How To Be a Woman by Caitlin Moran (pub date 7/17/12)
“What is feminism? Simply the belief that women should be as free as men, however nuts, dim, deluded, badly dressed, fat, receding, lazy, and smug they might be. Are you a feminist? Hahaha. Of course you are.”
Caitlin Moran is my new personal hero, and I only just heard of her four days ago. She’s a British journalist, broadcaster, and TV critic with one hell of a personality. And she worked for “Melody Maker” magazine in the 90s during the height of the Britrock era, which was my absolute hands-down dream job all throughout eight grade and most of high school. But I digress…
Aside from living the life I wanted during my pubescent years, Moran is the author of this part memoir, part feminist manifesto How To Be a Woman. First published in the UK last year, this hit title made its way across the pond this week.
In her book, Moran shares her most memorable personal experiences from age thirteen to adulthood, experiences that shaped the woman she became. From discovering the joys of masturbation, to body image issues, sex, marriage, pregnancy, and her first encounters with sexism, Moran relates her life to the bigger issues women face every day. She ponders the things that are supposed to make us “womanly,” like Brazilian waxes, big weddings, and an interest in fashion. She also argues the pros and cons of strip clubs, and lists the best and worst words to call your vagina.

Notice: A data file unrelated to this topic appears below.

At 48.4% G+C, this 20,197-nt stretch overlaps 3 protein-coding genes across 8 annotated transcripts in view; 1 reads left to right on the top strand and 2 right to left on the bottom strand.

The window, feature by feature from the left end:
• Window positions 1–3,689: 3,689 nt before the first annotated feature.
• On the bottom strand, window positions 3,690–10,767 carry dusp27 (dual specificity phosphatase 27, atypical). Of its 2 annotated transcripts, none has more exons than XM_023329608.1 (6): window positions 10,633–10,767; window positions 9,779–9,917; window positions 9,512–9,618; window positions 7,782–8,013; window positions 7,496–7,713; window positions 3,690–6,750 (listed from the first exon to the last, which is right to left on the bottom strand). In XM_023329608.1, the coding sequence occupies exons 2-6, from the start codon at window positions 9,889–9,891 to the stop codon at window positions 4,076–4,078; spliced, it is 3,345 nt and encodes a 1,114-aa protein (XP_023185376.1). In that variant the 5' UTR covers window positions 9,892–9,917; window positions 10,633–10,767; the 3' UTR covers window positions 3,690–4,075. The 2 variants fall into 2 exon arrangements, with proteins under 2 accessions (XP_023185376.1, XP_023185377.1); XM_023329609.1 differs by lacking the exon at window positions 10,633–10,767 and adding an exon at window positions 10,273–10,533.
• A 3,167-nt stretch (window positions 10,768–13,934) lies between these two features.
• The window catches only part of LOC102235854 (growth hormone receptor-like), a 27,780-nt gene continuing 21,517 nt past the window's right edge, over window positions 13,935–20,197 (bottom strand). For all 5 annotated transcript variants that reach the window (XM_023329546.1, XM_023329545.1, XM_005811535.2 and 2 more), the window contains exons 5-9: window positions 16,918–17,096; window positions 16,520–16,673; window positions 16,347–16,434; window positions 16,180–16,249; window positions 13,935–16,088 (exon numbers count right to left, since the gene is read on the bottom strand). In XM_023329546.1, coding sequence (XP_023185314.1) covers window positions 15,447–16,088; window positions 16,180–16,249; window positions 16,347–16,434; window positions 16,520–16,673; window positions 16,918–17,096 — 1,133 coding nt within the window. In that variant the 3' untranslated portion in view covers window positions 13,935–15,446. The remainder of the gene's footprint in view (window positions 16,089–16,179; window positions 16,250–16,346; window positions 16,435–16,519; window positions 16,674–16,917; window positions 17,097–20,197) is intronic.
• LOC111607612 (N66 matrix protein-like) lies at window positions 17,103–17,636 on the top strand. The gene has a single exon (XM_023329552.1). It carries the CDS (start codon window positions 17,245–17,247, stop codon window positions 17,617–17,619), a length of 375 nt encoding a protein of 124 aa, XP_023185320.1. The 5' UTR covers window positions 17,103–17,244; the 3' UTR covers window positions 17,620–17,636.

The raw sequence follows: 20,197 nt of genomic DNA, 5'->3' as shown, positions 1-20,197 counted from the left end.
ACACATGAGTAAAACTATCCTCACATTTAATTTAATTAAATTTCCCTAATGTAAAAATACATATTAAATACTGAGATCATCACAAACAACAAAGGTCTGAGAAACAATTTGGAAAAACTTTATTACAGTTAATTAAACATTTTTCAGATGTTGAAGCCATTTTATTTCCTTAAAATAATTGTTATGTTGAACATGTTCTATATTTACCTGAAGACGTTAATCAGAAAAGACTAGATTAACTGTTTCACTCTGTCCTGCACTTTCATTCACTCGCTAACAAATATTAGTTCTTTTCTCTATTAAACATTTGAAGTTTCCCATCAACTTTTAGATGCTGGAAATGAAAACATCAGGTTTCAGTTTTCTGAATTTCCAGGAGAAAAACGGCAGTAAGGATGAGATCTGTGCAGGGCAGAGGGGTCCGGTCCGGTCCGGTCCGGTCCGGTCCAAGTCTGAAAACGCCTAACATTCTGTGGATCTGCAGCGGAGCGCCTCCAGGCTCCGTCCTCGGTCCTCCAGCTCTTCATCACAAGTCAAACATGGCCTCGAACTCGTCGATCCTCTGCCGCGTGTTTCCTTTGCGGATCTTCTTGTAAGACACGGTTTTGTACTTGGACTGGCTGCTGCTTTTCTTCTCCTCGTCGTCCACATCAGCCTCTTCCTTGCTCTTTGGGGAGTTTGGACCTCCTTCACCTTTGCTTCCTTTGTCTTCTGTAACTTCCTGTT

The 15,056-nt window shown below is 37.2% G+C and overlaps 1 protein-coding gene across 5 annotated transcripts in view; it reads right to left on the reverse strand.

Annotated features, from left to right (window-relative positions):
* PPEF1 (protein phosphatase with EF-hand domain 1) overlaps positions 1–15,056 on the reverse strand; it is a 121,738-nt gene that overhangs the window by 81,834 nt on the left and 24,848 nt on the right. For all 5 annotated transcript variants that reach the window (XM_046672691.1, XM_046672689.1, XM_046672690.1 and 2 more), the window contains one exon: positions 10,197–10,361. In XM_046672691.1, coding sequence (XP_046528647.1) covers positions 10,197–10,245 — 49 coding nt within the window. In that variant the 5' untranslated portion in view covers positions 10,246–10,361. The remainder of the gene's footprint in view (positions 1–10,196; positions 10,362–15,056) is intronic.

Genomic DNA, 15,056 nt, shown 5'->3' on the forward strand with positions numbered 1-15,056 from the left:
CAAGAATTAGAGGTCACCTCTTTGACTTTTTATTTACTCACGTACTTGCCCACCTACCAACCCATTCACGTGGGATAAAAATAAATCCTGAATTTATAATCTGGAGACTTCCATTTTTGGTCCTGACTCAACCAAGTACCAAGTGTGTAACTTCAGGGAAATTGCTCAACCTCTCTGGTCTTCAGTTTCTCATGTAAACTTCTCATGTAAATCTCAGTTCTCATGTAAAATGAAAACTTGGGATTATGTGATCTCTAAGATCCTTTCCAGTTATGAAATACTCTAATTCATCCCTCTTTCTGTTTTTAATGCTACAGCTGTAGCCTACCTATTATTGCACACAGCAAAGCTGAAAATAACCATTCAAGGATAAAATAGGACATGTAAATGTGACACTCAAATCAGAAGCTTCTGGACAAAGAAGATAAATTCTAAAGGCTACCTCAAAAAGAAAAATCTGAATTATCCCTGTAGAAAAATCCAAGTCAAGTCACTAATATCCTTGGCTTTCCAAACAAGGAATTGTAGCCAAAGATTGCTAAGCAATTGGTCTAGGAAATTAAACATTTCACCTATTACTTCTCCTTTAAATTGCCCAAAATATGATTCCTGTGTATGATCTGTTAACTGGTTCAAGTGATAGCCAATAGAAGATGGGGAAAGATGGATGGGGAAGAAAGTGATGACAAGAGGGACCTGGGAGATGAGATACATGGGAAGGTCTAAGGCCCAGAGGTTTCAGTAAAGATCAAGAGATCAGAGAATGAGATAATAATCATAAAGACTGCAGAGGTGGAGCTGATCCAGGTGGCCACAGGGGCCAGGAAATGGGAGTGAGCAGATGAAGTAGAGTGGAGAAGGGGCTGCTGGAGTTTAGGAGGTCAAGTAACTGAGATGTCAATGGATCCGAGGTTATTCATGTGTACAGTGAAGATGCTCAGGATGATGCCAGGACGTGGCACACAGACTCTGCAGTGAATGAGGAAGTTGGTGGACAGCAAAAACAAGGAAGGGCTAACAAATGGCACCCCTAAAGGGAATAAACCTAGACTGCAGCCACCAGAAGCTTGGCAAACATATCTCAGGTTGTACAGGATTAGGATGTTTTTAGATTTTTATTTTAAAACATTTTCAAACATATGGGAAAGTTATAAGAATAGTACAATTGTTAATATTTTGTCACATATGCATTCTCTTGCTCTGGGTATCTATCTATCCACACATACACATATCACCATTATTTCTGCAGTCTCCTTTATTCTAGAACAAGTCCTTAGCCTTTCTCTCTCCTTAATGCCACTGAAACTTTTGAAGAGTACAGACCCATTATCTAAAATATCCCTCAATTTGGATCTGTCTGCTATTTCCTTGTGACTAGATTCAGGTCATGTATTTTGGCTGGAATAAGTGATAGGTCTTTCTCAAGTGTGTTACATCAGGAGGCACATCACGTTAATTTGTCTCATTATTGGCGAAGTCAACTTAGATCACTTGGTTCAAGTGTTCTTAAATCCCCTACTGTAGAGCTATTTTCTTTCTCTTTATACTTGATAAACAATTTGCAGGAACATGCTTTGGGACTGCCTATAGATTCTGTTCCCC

What I loved most about this book was its perfect mixture of humor and seriousness. While Moran’s hilarious observations had me cracking up, her chapter on abortion was reverent and thought-provoking. And while she is a mother of two, I still want to give a big thumbs-up and thank you for her chapter defending the childfree lifestyle.
So what is the book’s overall message? Every woman is a feminist! Moran asserts that if you have a vagina and want to be in control of it, you are a feminist. It’s not about maintaining a certain image or about hating men (this is NOT an anti-man book, just in case you were wondering), it’s about freedom and equality.
I don’t read many memoirs, but I loved How To Be a Woman. If you’re a woman, you should read it. There will definitely be something in it that you can identify with. Fans of ‘The Bloggess’ Jenny Lawson will be able to appreciate this book’s sense of humor. Some people may find the British slang a bit tricky, but it won’t affect your understanding of the book. And if you’re thinking that you’re not a feminist, you need to read this book even more, because you’re the ones it was written for.